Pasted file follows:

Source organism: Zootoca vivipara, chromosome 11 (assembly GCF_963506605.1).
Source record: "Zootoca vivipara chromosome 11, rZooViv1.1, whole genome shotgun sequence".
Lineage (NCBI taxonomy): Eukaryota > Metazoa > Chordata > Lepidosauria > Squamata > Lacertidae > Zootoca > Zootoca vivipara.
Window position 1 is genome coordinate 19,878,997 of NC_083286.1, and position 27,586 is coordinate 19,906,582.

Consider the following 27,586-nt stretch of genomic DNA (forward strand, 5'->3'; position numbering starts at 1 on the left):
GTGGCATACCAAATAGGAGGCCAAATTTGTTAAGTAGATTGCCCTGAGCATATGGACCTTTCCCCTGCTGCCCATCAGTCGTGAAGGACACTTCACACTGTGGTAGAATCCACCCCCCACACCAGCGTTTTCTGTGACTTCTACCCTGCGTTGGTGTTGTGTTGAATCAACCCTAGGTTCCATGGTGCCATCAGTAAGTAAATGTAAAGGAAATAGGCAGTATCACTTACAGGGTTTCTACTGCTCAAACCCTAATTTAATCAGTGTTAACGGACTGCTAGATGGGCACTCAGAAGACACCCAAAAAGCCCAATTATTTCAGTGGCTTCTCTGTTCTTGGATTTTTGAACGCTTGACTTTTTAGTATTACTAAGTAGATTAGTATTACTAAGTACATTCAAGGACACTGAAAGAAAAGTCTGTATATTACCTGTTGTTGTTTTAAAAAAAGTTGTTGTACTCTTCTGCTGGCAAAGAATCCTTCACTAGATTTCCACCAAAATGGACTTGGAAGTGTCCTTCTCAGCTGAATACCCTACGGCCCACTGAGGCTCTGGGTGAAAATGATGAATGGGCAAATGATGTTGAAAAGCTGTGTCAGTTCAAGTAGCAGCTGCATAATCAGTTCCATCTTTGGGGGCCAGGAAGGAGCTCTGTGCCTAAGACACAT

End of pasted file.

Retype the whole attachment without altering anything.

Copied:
Source organism: Zootoca vivipara, chromosome 11 (assembly GCF_963506605.1).
Source record: "Zootoca vivipara chromosome 11, rZooViv1.1, whole genome shotgun sequence".
Lineage (NCBI taxonomy): Eukaryota > Metazoa > Chordata > Lepidosauria > Squamata > Lacertidae > Zootoca > Zootoca vivipara.
Window position 1 is genome coordinate 19,878,997 of NC_083286.1, and position 27,586 is coordinate 19,906,582.

Consider the following 27,586-nt stretch of genomic DNA (forward strand, 5'->3'; position numbering starts at 1 on the left):
GTGGCATACCAAATAGGAGGCCAAATTTGTTAAGTAGATTGCCCTGAGCATATGGACCTTTCCCCTGCTGCCCATCAGTCGTGAAGGACACTTCACACTGTGGTAGAATCCACCCCCCACACCAGCGTTTTCTGTGACTTCTACCCTGCGTTGGTGTTGTGTTGAATCAACCCTAGGTTCCATGGTGCCATCAGTAAGTAAATGTAAAGGAAATAGGCAGTATCACTTACAGGGTTTCTACTGCTCAAACCCTAATTTAATCAGTGTTAACGGACTGCTAGATGGGCACTCAGAAGACACCCAAAAAGCCCAATTATTTCAGTGGCTTCTCTGTTCTTGGATTTTTGAACGCTTGACTTTTTAGTATTACTAAGTAGATTAGTATTACTAAGTACATTCAAGGACACTGAAAGAAAAGTCTGTATATTACCTGTTGTTGTTTTAAAAAAAGTTGTTGTACTCTTCTGCTGGCAAAGAATCCTTCACTAGATTTCCACCAAAATGGACTTGGAAGTGTCCTTCTCAGCTGAATACCCTACGGCCCACTGAGGCTCTGGGTGAAAATGATGAATGGGCAAATGATGTTGAAAAGCTGTGTCAGTTCAAGTAGCAGCTGCATAATCAGTTCCATCTTTGGGGGCCAGGAAGGAGCTCTGTGCCTAAGACACAT